Four challengers are vying against Commissioner Darline Bernot Riggs for her position on the Miramar Commission. Voters will decide, on March 12, if Riggs will get four more years in Seat 4.
Revitalizing the historic east side of the city and financial balance are the candidates’ top priorities. The candidates said the west side gets more attention than the east side and that more balance is needed.
The historic east side accounts for most of the original boundaries of the city when it was incorporated in 1955. It was founded with Southwest 64th Avenue on the east, University Drive on the west and Miami-Dade County Line on the south and Pembroke Road on the north.
The city has grown from about to 2.9 square miles land area to 14 miles stretching west, nestled between Pembroke Pines on the north and Miami-Dade on the south. However, as the west side of the city developed, in the city of “Beauty and Progress,” the east side was left behind.
In 2013, the Commission approved a $60-million Capital Improvement Plan that included housing programs, business assistance, social services, redevelopment initiatives and public infrastructure improvements in Eastern Miramar.
During her tenure on the Commission, Riggs has advocated for the restoration on the historic east side and organized the Historic Miramar Advisory Board. Riggs, 39, grew up on the east side and has lived in Miramar for 29 years. She is the director of nursing at Florida Career College. Riggs has an associate degree in nursing and mass communications, a bachelor’s degree in nursing and a master’s degree in nursing education.
The incumbent said her biggest accomplishment was getting the city to hire one social worker who speaks Creole in order to communicate with Creole-only speaking seniors at the city’s Social Service Department senior’s center.
“Till this day our seniors are still saying, ‘thank you’ for advocating for them,” said Riggs, who is Haitian-American.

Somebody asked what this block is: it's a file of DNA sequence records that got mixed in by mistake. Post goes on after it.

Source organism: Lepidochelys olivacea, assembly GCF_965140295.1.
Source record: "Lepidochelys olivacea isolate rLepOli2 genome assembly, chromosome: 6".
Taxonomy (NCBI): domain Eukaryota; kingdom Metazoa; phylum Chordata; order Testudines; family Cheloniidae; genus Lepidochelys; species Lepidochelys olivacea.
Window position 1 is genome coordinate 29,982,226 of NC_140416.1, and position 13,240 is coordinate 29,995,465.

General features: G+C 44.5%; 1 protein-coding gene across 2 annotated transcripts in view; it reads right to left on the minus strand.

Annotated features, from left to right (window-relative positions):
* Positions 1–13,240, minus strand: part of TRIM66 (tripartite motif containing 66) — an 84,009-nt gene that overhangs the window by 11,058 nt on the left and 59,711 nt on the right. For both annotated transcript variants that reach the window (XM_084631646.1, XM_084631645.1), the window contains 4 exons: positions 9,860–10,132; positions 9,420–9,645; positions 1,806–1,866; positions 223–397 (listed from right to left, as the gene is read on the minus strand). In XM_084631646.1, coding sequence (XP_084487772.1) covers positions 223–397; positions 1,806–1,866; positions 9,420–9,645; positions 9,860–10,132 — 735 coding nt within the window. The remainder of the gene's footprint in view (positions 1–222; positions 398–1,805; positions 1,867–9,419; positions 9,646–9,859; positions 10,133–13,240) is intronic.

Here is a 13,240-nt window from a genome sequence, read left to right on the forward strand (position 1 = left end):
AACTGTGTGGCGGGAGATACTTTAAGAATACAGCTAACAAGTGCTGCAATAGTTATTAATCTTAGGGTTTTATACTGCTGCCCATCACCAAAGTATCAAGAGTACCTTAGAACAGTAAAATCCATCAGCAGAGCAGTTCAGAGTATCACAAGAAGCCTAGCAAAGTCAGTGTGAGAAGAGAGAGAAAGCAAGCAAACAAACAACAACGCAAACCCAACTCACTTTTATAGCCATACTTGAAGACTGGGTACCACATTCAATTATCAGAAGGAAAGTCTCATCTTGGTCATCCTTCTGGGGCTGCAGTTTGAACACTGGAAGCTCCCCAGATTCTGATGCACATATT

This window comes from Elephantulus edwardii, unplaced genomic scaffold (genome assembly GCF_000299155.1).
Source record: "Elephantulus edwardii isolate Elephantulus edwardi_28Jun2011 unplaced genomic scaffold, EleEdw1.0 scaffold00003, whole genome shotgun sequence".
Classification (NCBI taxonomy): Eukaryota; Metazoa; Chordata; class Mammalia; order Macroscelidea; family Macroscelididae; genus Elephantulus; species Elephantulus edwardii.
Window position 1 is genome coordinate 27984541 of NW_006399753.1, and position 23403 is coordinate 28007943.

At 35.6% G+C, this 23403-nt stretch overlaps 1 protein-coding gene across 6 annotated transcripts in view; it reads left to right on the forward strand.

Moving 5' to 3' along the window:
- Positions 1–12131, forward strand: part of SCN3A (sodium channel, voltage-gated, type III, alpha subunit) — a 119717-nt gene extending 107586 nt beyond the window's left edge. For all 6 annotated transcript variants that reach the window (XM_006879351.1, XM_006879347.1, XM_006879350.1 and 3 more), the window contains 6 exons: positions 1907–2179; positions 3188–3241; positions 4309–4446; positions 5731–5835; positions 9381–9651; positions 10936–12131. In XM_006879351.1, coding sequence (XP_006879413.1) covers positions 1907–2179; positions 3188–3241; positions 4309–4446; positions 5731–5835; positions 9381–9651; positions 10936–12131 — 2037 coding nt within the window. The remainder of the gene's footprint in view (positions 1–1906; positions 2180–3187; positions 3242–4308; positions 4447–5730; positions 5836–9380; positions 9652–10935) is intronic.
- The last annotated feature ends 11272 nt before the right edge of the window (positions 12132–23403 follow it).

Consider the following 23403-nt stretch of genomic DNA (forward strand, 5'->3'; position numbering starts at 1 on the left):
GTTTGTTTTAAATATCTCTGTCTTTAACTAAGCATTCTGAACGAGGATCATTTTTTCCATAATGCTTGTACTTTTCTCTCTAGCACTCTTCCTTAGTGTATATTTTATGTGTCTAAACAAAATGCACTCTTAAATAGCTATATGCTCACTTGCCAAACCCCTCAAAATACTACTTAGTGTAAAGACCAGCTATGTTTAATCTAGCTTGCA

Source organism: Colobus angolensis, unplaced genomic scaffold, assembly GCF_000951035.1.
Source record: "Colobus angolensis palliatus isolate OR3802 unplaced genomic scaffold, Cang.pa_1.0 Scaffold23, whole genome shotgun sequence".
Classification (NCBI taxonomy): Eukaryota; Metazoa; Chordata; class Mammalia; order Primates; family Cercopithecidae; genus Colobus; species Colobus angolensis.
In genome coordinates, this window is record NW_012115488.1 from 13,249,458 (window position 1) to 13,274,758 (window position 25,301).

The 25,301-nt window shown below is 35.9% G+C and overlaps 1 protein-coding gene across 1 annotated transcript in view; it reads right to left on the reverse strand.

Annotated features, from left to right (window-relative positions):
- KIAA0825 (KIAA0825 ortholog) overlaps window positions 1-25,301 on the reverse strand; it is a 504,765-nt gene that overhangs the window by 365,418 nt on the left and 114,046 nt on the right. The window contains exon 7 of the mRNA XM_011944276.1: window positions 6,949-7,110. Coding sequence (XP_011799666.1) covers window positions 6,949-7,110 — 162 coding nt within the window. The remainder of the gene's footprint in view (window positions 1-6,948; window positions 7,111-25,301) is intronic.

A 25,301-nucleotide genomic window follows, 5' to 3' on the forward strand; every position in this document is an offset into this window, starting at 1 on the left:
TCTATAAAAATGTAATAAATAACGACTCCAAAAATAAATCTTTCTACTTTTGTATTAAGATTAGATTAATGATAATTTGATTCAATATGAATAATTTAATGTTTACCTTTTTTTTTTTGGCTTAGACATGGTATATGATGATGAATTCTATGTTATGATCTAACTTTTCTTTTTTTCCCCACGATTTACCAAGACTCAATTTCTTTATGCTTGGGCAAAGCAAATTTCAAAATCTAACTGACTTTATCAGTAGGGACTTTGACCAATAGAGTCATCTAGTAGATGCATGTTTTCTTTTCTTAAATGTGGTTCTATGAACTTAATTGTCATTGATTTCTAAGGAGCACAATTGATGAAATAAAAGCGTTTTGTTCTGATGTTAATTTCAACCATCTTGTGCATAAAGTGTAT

One of Riggs’ opponents, a longtime Miramar politician, said the east side project is the city’s biggest challenge.
“There are people from west Miramar that would never go to east Miramar,” said Alexandra Davis, former vice mayor and commissioner. “Even though we are on top the development in the west, we need to keep eye on attracting more business in the east.”
Davis said the revamp should be seamless instead of slow. It gives way to the constant division between the east and the west. Just like Riggs, she has lived in the city for 29 years.
“From the perspective of the residents that’s what you hear a lot,” said Davis, who is 56 years old. “We don’t have the same kind of businesses. We don’t have the same parks as the west side.”
Davis, a former educator and Miami-Dade County administrator, said the city government needs to upgrade the neighborhood parks to mirror those of their western suburbs by providing walking and jogging trails, exercise equipment as well as picnic pavilions.
There are federal zoning restrictions that have caused some of the delays, said Davis. Davis gave an example of when only half of a plaza on the east side was renovated because the other side was not in the zone for the work.
Davis also added that the city needs find opportunities for matching grants both on the state, federal and local levels.